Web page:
I am self taught, never got any with my art so I spent hours on end just drawing and this is where I will display them for all eyes to see! However I would like some advice, at a cost because my skill hasn't improve for a long time and crits! ):
Bit of background about me:
1) As of 2012 I have started my art gcse (year 10), however ever since I could pick up a pencil I have been drawing!
2) In the recent years my art has improved dramatically, but my I am struggling to improve.
I do all my pencil work with a HB pencil ):
3) I love drawing landscapes (in watercolout), human (in pencil) and fantasy/concept (mixture). However I do flicker between what I draw. Here are my sketches, show from oldest to newest:
Hey there. This is a good start,so now you just need to keep at it for a few thousand drawings more!
In terms of my tools now and when I started, a lot of it is the same, but you also tend to increase your arsenal as you progress.
My first piece of advice is always this. Forget about detail, the thing you need to concentrate on first is getting to grips with form and light, because anything you look at can be broken down into a basic volume, the space it occupies. So look at things in those terms, what shadow does it cast and later you can start looking at reflected light as it bounces around surfaces. That's how advanced painters can really communicate the kind of surface you're looking at, be it silver of dark cloth.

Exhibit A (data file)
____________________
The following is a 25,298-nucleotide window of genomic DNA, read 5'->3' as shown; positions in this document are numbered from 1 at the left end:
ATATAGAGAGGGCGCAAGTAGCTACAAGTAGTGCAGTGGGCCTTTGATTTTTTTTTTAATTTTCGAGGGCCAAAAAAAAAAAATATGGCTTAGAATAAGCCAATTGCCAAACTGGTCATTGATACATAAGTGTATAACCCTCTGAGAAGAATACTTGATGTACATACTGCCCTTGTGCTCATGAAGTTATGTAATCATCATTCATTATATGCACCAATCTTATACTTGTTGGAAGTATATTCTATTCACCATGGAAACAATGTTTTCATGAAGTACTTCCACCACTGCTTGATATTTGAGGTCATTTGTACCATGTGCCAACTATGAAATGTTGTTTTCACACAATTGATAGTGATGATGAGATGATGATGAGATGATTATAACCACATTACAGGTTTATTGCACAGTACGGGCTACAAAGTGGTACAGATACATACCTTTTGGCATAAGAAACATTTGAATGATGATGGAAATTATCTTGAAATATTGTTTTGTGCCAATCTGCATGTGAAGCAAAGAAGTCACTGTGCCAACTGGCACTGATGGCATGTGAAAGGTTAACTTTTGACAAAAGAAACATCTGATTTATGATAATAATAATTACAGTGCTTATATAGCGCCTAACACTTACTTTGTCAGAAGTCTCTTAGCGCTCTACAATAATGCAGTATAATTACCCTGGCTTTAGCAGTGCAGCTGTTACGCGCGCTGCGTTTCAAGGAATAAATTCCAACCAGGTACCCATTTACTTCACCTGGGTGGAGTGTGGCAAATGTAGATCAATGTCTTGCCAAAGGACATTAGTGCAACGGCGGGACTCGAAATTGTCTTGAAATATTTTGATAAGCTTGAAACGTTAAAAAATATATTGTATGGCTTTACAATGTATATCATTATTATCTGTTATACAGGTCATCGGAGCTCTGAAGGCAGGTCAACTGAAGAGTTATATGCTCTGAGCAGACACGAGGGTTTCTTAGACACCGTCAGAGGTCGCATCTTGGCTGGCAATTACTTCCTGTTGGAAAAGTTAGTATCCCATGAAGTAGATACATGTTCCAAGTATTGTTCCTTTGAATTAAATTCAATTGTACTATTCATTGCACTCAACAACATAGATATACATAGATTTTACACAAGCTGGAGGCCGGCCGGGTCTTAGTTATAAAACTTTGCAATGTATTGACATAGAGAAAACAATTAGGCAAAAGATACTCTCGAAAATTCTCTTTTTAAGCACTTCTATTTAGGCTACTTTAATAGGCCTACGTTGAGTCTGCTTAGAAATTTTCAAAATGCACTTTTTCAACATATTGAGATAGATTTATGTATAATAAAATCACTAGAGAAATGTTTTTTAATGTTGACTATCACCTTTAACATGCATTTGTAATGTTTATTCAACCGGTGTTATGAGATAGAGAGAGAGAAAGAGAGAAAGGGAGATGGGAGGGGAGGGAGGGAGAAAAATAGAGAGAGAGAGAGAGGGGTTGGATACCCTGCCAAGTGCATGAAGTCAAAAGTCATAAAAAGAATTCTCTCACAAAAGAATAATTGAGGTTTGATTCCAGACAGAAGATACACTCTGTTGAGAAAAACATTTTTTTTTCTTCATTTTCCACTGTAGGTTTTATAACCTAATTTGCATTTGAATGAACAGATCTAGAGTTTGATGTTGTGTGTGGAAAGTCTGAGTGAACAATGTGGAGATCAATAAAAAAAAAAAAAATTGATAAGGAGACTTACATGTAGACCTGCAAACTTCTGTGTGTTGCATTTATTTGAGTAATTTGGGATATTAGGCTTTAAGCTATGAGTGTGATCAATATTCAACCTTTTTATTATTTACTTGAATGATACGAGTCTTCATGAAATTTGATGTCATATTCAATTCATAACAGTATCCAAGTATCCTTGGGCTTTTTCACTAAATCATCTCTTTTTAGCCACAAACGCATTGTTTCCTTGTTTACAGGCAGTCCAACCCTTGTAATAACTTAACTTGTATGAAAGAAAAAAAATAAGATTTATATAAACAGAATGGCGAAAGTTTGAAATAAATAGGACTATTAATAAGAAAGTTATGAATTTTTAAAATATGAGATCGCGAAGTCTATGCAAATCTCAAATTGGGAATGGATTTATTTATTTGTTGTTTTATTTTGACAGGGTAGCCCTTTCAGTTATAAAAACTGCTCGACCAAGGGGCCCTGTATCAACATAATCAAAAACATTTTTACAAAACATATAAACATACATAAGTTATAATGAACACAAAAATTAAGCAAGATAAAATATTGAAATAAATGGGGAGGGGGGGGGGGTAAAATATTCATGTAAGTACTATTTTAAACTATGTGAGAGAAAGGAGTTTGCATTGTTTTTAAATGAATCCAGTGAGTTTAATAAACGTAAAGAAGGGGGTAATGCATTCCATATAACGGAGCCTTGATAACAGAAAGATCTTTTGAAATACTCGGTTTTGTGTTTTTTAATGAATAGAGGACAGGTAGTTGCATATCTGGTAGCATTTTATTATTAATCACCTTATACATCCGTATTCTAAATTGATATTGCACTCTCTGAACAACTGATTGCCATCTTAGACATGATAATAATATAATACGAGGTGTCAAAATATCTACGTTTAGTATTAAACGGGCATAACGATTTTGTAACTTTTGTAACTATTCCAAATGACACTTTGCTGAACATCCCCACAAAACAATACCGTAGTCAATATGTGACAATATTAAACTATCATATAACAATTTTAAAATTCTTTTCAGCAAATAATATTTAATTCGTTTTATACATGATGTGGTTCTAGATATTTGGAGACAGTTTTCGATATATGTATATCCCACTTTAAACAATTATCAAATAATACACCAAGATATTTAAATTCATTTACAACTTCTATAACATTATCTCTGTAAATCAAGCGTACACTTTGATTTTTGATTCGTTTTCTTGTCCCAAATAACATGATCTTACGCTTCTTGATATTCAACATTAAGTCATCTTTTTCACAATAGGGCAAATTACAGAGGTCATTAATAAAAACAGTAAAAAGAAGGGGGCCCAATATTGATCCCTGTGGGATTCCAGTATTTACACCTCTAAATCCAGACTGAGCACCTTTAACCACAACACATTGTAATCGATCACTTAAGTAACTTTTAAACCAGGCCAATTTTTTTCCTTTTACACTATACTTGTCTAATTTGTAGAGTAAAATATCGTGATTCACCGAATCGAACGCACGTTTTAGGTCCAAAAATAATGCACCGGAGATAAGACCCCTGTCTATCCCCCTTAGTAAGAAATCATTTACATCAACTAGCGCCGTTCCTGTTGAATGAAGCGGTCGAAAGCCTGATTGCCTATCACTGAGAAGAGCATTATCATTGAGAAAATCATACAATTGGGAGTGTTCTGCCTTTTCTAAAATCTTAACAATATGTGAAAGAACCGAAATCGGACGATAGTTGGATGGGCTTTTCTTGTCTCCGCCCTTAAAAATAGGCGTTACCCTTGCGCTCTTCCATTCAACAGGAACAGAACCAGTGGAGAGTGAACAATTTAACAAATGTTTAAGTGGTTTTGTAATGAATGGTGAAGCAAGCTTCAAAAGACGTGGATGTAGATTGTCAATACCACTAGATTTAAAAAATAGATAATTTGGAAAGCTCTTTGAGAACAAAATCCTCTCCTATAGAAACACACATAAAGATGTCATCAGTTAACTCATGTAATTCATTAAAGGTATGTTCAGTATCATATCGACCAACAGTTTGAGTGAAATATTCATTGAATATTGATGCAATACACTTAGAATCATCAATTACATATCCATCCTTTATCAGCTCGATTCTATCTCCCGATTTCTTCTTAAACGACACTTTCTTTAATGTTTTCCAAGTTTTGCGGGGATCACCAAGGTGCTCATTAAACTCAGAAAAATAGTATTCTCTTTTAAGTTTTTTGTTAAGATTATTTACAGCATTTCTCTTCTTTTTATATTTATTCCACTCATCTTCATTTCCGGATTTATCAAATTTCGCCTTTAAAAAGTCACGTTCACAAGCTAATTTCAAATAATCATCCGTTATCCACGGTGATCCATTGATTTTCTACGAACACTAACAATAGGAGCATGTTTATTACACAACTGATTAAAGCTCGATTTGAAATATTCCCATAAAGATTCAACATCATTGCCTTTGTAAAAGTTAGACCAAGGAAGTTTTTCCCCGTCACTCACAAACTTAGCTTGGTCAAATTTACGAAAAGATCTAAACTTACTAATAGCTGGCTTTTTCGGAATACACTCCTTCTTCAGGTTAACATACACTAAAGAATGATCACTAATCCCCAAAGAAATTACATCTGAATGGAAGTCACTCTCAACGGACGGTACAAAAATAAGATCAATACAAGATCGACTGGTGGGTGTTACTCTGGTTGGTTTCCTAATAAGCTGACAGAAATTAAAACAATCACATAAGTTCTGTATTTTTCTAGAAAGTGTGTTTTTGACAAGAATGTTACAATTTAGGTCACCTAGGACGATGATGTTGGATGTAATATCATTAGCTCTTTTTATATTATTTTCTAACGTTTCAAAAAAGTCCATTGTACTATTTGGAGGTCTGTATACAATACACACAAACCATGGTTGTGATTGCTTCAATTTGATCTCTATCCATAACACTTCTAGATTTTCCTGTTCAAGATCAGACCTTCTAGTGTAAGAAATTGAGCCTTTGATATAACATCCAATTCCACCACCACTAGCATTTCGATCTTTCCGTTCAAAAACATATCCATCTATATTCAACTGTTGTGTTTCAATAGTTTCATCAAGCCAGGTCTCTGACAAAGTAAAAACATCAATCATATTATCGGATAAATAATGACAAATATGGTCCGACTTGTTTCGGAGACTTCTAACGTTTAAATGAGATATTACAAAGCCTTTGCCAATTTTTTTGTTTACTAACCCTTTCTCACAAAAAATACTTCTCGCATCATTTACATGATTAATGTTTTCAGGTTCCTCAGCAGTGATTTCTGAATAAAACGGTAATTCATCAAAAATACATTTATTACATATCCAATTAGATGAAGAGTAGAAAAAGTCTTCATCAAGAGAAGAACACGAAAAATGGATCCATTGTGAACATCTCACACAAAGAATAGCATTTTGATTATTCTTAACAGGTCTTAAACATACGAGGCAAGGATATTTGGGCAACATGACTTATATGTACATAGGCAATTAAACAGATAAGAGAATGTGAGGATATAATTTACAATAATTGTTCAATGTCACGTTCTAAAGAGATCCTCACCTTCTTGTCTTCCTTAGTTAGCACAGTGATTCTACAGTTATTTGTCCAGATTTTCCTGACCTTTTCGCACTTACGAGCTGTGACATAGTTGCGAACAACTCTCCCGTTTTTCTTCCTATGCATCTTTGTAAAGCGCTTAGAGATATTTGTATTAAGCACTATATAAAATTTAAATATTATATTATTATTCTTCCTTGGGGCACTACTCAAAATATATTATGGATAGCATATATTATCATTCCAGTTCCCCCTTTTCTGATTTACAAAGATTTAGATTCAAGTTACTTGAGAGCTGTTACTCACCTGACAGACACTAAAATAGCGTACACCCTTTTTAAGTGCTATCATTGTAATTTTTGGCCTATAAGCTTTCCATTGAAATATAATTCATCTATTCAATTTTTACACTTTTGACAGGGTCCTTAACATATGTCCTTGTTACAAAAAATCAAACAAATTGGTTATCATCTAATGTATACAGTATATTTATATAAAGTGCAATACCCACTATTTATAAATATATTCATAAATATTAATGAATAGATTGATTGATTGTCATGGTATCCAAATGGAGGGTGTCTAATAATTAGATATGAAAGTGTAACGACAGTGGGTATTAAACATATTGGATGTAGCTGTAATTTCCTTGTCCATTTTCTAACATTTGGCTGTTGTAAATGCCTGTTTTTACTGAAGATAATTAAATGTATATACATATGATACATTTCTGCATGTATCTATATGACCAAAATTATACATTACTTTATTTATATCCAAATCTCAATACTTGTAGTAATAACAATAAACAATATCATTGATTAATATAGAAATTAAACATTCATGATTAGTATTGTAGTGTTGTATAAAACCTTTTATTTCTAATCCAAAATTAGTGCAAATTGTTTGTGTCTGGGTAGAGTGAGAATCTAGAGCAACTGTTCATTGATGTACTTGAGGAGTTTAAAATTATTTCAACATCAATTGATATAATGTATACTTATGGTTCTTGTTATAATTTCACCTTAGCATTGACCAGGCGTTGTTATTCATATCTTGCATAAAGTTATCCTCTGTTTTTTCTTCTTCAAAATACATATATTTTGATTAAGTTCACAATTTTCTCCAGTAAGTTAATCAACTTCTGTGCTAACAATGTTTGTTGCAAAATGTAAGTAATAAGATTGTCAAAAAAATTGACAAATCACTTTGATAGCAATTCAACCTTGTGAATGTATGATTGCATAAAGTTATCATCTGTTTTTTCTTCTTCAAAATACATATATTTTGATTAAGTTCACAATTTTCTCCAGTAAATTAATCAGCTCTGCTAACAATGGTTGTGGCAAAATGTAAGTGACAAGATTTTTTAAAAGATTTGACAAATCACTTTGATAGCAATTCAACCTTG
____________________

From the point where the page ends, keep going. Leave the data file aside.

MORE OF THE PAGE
As far as tools go, I'm going to suggest you initially just soldier on using a pen or pencil. I abandoned pencils for close to ten years and drew mostly with a black pilot V5 roller-ball, which gave me a lot of confidence in putting lines down. Ball points are good, but because they're pressure dependent, you might find yourself tearing a sheet of paper apart getting the line right. So my suggestion will be to get a black roller ball of some sort and a stack of white copy paper. Then you start drawing, and once you're done with a sheet, you put it away and forget about it. Put them all face down in a drawer. Then at the end of the stack, you get another stack and keep at it some more, because every piece you do, you'll learn something and be a little better, but leaving your previous work around tends to slow this learning process(we bask in our past achievements and this slows us down).
Draw sketchy, it doesn't matter how clean something is, make a mess, but try and find the broad lines that make up a shape, be it a building of a human figure. Don't clutter too many shapes on a page, paper's cheap, so keep drawing, you'll learn to attack a clean sheet without fear of making mistakes, because there are no mistakes. This is another thing you'll learn working in ink over pencil. An eraser's too much of a safety net, so leave that thing at home.
I hope this all helps. Good luck and get cracking!